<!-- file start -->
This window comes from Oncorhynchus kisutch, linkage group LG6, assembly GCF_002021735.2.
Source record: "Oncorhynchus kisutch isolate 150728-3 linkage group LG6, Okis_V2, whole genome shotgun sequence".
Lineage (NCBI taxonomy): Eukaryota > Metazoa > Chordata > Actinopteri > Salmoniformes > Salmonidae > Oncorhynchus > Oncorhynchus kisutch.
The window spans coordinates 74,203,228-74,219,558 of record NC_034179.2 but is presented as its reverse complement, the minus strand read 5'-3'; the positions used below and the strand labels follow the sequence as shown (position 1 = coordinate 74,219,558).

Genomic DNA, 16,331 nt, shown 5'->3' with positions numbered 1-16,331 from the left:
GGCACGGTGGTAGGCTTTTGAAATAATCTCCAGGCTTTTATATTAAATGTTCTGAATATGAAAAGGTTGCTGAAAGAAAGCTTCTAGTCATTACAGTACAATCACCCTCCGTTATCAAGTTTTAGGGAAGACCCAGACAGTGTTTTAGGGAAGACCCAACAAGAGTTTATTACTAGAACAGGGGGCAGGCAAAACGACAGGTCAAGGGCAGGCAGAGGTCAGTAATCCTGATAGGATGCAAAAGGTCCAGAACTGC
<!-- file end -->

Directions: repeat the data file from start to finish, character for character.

This window comes from Oncorhynchus kisutch, linkage group LG6, assembly GCF_002021735.2.
Source record: "Oncorhynchus kisutch isolate 150728-3 linkage group LG6, Okis_V2, whole genome shotgun sequence".
Lineage (NCBI taxonomy): Eukaryota > Metazoa > Chordata > Actinopteri > Salmoniformes > Salmonidae > Oncorhynchus > Oncorhynchus kisutch.
The window spans coordinates 74,203,228-74,219,558 of record NC_034179.2 but is presented as its reverse complement, the minus strand read 5'-3'; the positions used below and the strand labels follow the sequence as shown (position 1 = coordinate 74,219,558).

Genomic DNA, 16,331 nt, shown 5'->3' with positions numbered 1-16,331 from the left:
GGCACGGTGGTAGGCTTTTGAAATAATCTCCAGGCTTTTATATTAAATGTTCTGAATATGAAAAGGTTGCTGAAAGAAAGCTTCTAGTCATTACAGTACAATCACCCTCCGTTATCAAGTTTTAGGGAAGACCCAGACAGTGTTTTAGGGAAGACCCAACAAGAGTTTATTACTAGAACAGGGGGCAGGCAAAACGACAGGTCAAGGGCAGGCAGAGGTCAGTAATCCTGATAGGATGCAAAAGGTCCAGAACTGC